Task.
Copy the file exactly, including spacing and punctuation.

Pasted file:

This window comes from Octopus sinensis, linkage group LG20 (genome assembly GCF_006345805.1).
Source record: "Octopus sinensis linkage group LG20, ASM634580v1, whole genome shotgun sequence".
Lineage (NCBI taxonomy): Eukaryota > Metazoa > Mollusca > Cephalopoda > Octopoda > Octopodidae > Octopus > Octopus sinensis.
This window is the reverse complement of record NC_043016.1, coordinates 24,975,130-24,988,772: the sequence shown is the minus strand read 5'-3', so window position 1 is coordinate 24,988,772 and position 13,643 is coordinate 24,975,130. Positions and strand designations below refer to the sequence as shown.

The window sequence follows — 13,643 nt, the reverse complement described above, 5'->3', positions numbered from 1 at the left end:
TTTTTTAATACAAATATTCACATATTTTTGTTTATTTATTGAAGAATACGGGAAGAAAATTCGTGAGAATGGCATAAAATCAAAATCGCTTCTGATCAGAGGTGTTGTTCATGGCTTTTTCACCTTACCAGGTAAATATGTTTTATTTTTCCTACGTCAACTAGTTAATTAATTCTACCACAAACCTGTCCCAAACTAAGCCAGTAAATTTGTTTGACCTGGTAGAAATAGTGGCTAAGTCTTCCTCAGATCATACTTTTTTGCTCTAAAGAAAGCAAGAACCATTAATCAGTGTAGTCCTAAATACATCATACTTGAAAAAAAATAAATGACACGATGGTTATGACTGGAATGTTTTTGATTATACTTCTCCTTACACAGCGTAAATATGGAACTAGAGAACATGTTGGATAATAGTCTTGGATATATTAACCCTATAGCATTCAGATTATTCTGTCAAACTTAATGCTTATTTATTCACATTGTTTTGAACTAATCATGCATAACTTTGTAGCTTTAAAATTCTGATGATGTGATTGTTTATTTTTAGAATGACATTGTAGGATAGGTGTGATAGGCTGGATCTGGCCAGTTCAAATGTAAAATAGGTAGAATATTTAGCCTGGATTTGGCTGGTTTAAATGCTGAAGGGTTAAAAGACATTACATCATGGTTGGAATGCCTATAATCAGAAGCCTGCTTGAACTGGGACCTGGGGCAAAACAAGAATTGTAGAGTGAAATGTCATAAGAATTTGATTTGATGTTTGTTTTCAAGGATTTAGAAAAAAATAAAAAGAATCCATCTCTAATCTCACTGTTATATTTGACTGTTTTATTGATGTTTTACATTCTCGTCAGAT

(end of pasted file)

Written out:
This window comes from Octopus sinensis, linkage group LG20 (genome assembly GCF_006345805.1).
Source record: "Octopus sinensis linkage group LG20, ASM634580v1, whole genome shotgun sequence".
Lineage (NCBI taxonomy): Eukaryota > Metazoa > Mollusca > Cephalopoda > Octopoda > Octopodidae > Octopus > Octopus sinensis.
This window is the reverse complement of record NC_043016.1, coordinates 24,975,130-24,988,772: the sequence shown is the minus strand read 5'-3', so window position 1 is coordinate 24,988,772 and position 13,643 is coordinate 24,975,130. Positions and strand designations below refer to the sequence as shown.

The window sequence follows — 13,643 nt, the reverse complement described above, 5'->3', positions numbered from 1 at the left end:
TTTTTTAATACAAATATTCACATATTTTTGTTTATTTATTGAAGAATACGGGAAGAAAATTCGTGAGAATGGCATAAAATCAAAATCGCTTCTGATCAGAGGTGTTGTTCATGGCTTTTTCACCTTACCAGGTAAATATGTTTTATTTTTCCTACGTCAACTAGTTAATTAATTCTACCACAAACCTGTCCCAAACTAAGCCAGTAAATTTGTTTGACCTGGTAGAAATAGTGGCTAAGTCTTCCTCAGATCATACTTTTTTGCTCTAAAGAAAGCAAGAACCATTAATCAGTGTAGTCCTAAATACATCATACTTGAAAAAAAATAAATGACACGATGGTTATGACTGGAATGTTTTTGATTATACTTCTCCTTACACAGCGTAAATATGGAACTAGAGAACATGTTGGATAATAGTCTTGGATATATTAACCCTATAGCATTCAGATTATTCTGTCAAACTTAATGCTTATTTATTCACATTGTTTTGAACTAATCATGCATAACTTTGTAGCTTTAAAATTCTGATGATGTGATTGTTTATTTTTAGAATGACATTGTAGGATAGGTGTGATAGGCTGGATCTGGCCAGTTCAAATGTAAAATAGGTAGAATATTTAGCCTGGATTTGGCTGGTTTAAATGCTGAAGGGTTAAAAGACATTACATCATGGTTGGAATGCCTATAATCAGAAGCCTGCTTGAACTGGGACCTGGGGCAAAACAAGAATTGTAGAGTGAAATGTCATAAGAATTTGATTTGATGTTTGTTTTCAAGGATTTAGAAAAAAATAAAAAGAATCCATCTCTAATCTCACTGTTATATTTGACTGTTTTATTGATGTTTTACATTCTCGTCAGAT